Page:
There is a lot at stake in the Bengal assembly elections but nothing will be tested quite as decisively as Prashant Kishore’s reputation as a political strategist. Prashant owes all his fame and fortune to the election campaigns he has managed for various clients and so far, he has gotten all kinds of results too. With BJP’s 2014 campaign, Indian National Congress’ 2017 campaign of UP and Punjab along with Yuvajana Sramika Rythu Congress Party’s 2019 campaign in his portfolio, he has witnessed almost all possibilities other than a closely fought election. For any campaign strategist the close battles are always the most important to win if they want undisputed credit, which is different from unparalleled PR.
Prashant Kishore’s reputation as a political strategist depends on the Bengal election outcome. (Photo: Reuters)
At this stage almost everyone believes that Bengal is being fought closely. The kind of noise the BJP is generating at this stage does not bode well for an incumbent known to violently silence its opponents. Most of their supporters were expected to vote in complete silence and secrecy, for the simple fear of retribution and hence the clatter is only a bonus they wouldn’t have been counting upon at the onset. The noise means their supporters are not only keen on voting for the BJP, but they are also certain about a favourable result. Behind Suvendu Adhikari has followed a tribe of more visible and audible bunch of supporters, who are more infectious than one would have thought and yet there will always be many more who will not be vocal about their opinion, especially if they seek change. It is for this reason that the BJP is certain to score more than it is able to show for itself in any of its rallies or opinion polls.
It is Prashant’s job to ensure that the quantum of silent votes is not going to be enough for them to cross the line and end Mamata’s rule of Bengal. The national party, on the other hand, is once again contesting an assembly election in a state with insurmountable cultural pride, without a local face to show for itself. Yet, the amount of screen time their star campaigner or rather campaigner-in-chief - Narendra Modi - is harnessing is certainly more than he has in the past few years for any assembly election and perhaps even the most ever since he came to power in 2014. They usually don’t do that unless they are extremely hopeful about the results and hence this says a lot about their own internal projections. There is absolutely no attempt here to find a Kiran Bedi to be made a scapegoat, in case of an unfavourable outcome.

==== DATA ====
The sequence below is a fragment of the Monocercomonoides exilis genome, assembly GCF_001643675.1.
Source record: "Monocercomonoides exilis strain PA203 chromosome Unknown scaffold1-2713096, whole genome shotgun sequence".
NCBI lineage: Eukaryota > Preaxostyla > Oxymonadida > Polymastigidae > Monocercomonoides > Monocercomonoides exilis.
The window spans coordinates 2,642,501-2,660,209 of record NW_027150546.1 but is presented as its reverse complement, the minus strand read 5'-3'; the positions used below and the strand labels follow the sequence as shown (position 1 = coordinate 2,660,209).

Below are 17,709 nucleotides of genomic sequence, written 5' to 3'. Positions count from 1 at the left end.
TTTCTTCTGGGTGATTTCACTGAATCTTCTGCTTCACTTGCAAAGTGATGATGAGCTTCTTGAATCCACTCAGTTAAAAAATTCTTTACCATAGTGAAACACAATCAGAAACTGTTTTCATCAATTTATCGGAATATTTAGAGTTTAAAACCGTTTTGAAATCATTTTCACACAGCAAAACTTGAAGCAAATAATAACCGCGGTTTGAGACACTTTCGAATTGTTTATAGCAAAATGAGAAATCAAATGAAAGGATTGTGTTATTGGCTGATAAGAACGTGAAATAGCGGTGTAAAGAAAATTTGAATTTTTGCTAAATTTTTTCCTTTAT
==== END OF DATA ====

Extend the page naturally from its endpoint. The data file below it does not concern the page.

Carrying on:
Ever since Mamata Banerjee decided to step up against Suvendu Adhikari in Nandigram, it became clear that both sides have come out all guns blazing and ‘Khela Nischai Hobe’. But about that slogan, Khela Hobe’, has beautifully caught the nation’s attention and it is brilliant in that sense. So it is understandable how lucrative it must have been to come out with that war cry to boost party morale, but whose job was it to stop and question if ‘Khela Hobe’ which loosely translates to ‘we are not going down without a fight’; is the proper exclamation for a defender or a challenger?
If anything, it answers doubts about the BJP’s viability as challenger. Any psephologist, worth his or her salt, would begin their research with studying viability perceived by the constituents for all parties involved because people are in fact willing to switch their votes in favour of somebody who has an actual chance of winning as against someone who they think is better suited for the job.
In one of our own surveys, 29 per cent people in Urban Jaipur were ready to switch, based on viability. Basically, nobody is taking you seriously until you’ve proven and demonstrated your viability and fortunately for the BJP, the stamp of approval came straight from the horse’s mouth. Even in his leaked clubhouse chat, Prashant Kishor is seen arguing that an overall majority of their survey participants and especially about two-thirds of the people voting for the Communists believe that the election belongs to the BJP. With nearly 80 per cent voter turnout, Bengal is a place where predictions are supposed to work more accurately than a place with 60 per cent or lower turnout because here, you don’t have to factor in if a disproportionate number of your survey respondents are not getting out to vote at all.
All things said, the elections are far from over yet and when the fight is perceived this close, one should hope that both the camps have a few more tricks up their sleeves. Prashant, for one, should take lesson in the fact that even in his comprehensive victory in Punjab, if we isolated the seats decided by less than 3 per cent margin, the BJP-Akali alliance managed seven against INC’s eight seats while the Aam Aadmi Party managed six. This is staggering considering they only managed a total of 18 seats out of the total 117 contested at a strike rate of mere 15 per cent.
For PK, more than the overall results, the glory in these elections lies in winning those close battles because that is where his prowess in managing the electorate should thrive under the given circumstances. This is where he should be able to dig in and test BJP’s will and capability to triumph in Bengal. He had no shortage of time or resources knowing very well that his clients have everything at stake here and once the campaign machinery rolls out, no quarter will be asked and none shall be given on either end.